Turkey approves US use of air base against IS
The Turkish government has given its formal approval for the United States to use the Incirlik air base in southern Turkey for raids against Islamic State (IS) militants in Syria, a foreign ministry official said Wednesday.
"The cabinet has signed the decree," the official told AFP, without specifying when the authorisation was given.
"The (Incirlik) air base can be used (by the US against IS) anytime."
The accord came after months of tough negotiations between the two NATO allies that saw Washington grow increasingly frustrated over Turkey's reluctance to play a robust role in the international coalition against extremists.
The decree signed by the cabinet authorises the implementation of an agreement between Turkey and the United States on the base that was thrashed out during a visit to Ankara by US presidential envoy John Allen earlier this month.
The cabinet has agreed to "implement elements agreed between Turkey and the United States," said the official.
"The basis is there for the use of the facility," the official added.
The United States has long pushed for the use of the base in the campaign against IS extremists in Syria due its location relatively close to Syria just outside the Turkish city of Adana.
Turkey's failure to let US planes use the base for raids against IS in Syria had caused severe irritation in Washington.
But Ankara is now hardening its line against the group.
Syria 'doubts Turkey's intentions in anti-IS effort'
Syria's foreign ministry said Wednesday it was sceptical about Turkish efforts to fight the Islamic State group, in its first official reaction since Ankara began airstrikes against the extremists.
"It is better late than never, but are Turkish intentions to fight the terrorists of Daesh (IS), al-Nusra Front, and al-Qaeda-linked groups genuine?" the ministry asked in a letter to the United Nations.
The ministry said Syria "rejects the Turkish regime's attempt to paint itself as a victim that is defending itself", accusing Ankara of supporting "terrorist" groups.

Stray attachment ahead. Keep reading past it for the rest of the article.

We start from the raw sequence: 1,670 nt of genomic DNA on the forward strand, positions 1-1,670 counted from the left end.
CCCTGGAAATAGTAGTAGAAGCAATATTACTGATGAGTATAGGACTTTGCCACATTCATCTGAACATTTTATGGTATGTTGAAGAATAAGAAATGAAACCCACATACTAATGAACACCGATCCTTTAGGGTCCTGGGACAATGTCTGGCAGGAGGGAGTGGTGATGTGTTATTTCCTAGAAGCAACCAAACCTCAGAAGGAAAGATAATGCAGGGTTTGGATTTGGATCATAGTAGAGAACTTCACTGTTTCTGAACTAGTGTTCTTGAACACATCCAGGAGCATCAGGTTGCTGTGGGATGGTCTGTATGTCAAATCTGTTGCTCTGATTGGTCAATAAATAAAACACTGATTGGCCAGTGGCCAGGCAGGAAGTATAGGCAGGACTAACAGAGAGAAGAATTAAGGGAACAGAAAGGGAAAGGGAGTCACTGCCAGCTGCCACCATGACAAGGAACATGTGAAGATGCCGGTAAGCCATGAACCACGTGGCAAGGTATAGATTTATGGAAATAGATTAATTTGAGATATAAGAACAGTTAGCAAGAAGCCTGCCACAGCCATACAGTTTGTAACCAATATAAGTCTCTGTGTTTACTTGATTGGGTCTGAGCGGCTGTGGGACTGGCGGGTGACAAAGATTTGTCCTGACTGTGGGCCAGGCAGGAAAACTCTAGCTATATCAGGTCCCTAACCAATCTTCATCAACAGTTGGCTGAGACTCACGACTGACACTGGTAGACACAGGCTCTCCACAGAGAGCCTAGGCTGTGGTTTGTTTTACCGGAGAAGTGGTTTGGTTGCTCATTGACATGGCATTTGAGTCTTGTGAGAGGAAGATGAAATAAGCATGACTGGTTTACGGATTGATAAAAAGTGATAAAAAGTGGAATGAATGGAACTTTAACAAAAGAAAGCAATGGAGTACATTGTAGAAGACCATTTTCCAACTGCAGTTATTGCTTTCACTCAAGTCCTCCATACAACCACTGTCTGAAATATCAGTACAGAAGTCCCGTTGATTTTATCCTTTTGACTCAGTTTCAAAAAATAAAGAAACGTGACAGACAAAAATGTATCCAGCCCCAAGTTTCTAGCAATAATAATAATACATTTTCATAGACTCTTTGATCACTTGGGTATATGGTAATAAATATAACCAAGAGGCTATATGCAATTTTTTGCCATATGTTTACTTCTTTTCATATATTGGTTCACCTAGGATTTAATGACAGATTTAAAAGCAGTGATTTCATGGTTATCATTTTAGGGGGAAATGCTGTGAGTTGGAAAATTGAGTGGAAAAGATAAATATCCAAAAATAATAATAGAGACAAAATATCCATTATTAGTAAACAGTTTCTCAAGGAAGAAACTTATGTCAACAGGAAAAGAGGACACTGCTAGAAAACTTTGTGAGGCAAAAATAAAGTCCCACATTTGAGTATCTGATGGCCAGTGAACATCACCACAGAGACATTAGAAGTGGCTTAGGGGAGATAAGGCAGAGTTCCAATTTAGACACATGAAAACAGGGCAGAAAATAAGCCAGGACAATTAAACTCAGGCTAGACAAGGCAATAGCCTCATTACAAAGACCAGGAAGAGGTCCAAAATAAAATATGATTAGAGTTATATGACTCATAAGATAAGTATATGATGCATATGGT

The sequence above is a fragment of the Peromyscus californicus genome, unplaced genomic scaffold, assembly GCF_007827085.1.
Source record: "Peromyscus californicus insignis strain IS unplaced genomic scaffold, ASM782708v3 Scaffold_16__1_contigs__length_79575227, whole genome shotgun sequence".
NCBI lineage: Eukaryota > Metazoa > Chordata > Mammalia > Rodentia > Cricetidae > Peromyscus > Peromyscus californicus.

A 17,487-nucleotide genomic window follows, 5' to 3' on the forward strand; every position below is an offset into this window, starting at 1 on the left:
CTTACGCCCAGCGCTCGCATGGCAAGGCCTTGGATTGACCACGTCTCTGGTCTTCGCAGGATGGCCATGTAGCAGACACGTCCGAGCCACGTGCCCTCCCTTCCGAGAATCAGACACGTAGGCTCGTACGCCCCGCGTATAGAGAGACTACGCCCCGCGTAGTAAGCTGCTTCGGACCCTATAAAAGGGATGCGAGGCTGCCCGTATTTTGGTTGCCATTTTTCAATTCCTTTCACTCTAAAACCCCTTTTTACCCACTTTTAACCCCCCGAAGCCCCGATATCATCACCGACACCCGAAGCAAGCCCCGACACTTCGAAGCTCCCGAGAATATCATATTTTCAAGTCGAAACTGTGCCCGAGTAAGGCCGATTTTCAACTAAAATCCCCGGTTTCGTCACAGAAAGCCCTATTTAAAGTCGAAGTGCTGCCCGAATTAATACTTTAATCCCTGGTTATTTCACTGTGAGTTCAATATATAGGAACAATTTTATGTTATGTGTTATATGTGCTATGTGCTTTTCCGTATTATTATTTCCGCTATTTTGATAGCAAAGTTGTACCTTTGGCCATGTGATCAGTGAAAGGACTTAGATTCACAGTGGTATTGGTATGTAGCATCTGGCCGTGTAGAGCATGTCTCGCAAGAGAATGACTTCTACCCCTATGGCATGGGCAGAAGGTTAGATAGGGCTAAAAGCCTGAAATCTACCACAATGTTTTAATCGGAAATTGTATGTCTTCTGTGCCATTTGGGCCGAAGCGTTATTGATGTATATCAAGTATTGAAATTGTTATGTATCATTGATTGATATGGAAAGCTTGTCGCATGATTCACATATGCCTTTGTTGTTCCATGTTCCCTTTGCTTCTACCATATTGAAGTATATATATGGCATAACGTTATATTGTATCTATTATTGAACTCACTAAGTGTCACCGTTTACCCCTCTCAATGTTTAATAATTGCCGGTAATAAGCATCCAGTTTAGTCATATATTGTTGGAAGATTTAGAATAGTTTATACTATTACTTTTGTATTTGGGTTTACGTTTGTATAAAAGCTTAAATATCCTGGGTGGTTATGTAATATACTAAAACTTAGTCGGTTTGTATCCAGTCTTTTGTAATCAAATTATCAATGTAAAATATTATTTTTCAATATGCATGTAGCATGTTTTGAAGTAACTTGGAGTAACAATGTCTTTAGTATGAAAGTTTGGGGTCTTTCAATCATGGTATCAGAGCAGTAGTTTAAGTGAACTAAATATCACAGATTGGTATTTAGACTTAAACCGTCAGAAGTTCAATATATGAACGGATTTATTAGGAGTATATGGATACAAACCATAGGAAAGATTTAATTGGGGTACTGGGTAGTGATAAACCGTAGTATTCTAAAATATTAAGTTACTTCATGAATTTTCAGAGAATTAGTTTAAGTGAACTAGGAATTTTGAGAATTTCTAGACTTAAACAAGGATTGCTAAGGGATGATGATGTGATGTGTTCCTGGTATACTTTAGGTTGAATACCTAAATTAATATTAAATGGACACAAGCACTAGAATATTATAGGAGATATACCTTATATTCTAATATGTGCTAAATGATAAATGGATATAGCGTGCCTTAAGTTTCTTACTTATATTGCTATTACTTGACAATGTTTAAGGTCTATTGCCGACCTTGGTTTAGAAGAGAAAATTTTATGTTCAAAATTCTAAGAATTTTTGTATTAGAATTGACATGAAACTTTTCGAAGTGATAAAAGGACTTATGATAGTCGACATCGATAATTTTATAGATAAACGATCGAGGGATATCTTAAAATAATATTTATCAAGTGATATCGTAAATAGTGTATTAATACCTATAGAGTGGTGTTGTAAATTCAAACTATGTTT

The letter made no direct mention of Turkish air attacks in northern Syria.
Turkey launches heaviest airstrikes yet on PKK
The agreement also comes as Turkey takes military action against Kurdish militants in northern Iraq, a move some analysts see as tacitly approved by Washington in exchange for the Incirlik deal.
Turkish war planes struck targets of the Kurdistan Workers' Party (PKK) in northern Iraq and in southeast Turkey overnight, in a new wave of air raids against the Kurdish militant group, the prime minister's office said Wednesday.
"Air operations were conducted throughout the night 28-29 July against the PKK terrorist group inside Turkey and outside," it said in a statement, listing six PKK locations in northern Iraq hit by the war planes.
It said shelters, depots, logistical bases and caves found to be used by the PKK were hit in the airstrikes.
The army has since Friday been carrying out daily airstrikes against targets of the PKK in northern Iraq, as well as Islamic State group (IS, formerly ISIS) militants in Syria, in what the government calls a "war on terror" in response to a spate of attacks.
"The Turkish Republic will continue its rightful fight on legitimate grounds within the framework of national and international law, without succumbing to the threats of terrorist organisations," the statement added.
The prime minister's office added that a total number of 1,302 people had now been detained across the country in a total of 39 provinces in raids against suspected members of IS, the PKK and other militant groups.